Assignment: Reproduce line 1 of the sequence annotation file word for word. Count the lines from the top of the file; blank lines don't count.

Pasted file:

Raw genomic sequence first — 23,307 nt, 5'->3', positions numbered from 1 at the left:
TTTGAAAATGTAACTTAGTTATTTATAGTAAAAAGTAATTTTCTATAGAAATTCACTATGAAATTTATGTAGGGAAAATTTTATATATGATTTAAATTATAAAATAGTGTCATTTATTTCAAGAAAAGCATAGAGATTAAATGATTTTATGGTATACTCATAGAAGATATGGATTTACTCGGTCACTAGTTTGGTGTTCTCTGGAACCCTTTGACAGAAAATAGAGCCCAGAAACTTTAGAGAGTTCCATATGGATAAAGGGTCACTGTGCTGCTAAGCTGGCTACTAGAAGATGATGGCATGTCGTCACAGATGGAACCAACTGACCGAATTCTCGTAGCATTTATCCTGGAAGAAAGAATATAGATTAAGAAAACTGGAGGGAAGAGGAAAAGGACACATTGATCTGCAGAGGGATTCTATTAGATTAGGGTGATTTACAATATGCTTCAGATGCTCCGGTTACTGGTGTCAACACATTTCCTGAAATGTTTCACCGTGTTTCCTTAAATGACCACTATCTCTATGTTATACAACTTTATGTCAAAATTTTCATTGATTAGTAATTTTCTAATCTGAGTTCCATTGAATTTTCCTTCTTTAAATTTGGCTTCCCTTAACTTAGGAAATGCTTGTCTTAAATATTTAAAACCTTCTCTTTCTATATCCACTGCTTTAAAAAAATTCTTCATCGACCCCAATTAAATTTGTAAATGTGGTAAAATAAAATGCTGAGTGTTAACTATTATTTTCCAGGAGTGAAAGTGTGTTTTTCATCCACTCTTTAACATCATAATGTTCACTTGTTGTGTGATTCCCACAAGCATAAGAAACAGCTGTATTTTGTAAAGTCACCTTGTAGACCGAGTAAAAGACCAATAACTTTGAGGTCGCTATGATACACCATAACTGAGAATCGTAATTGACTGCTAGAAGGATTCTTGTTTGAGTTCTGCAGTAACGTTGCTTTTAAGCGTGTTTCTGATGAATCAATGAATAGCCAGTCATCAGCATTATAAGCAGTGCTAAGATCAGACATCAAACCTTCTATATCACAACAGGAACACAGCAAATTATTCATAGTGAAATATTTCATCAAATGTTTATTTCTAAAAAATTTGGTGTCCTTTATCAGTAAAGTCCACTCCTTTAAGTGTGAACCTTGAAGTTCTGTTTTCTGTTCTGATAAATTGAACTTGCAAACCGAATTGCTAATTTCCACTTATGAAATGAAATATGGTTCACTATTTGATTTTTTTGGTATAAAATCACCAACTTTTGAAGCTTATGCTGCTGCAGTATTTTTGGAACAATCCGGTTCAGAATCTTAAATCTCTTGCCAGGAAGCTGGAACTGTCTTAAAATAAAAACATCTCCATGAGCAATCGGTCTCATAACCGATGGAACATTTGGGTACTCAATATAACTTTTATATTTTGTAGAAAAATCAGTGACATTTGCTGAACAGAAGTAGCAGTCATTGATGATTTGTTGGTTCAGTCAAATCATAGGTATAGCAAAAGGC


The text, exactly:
Raw genomic sequence first — 23,307 nt, 5'->3', positions numbered from 1 at the left: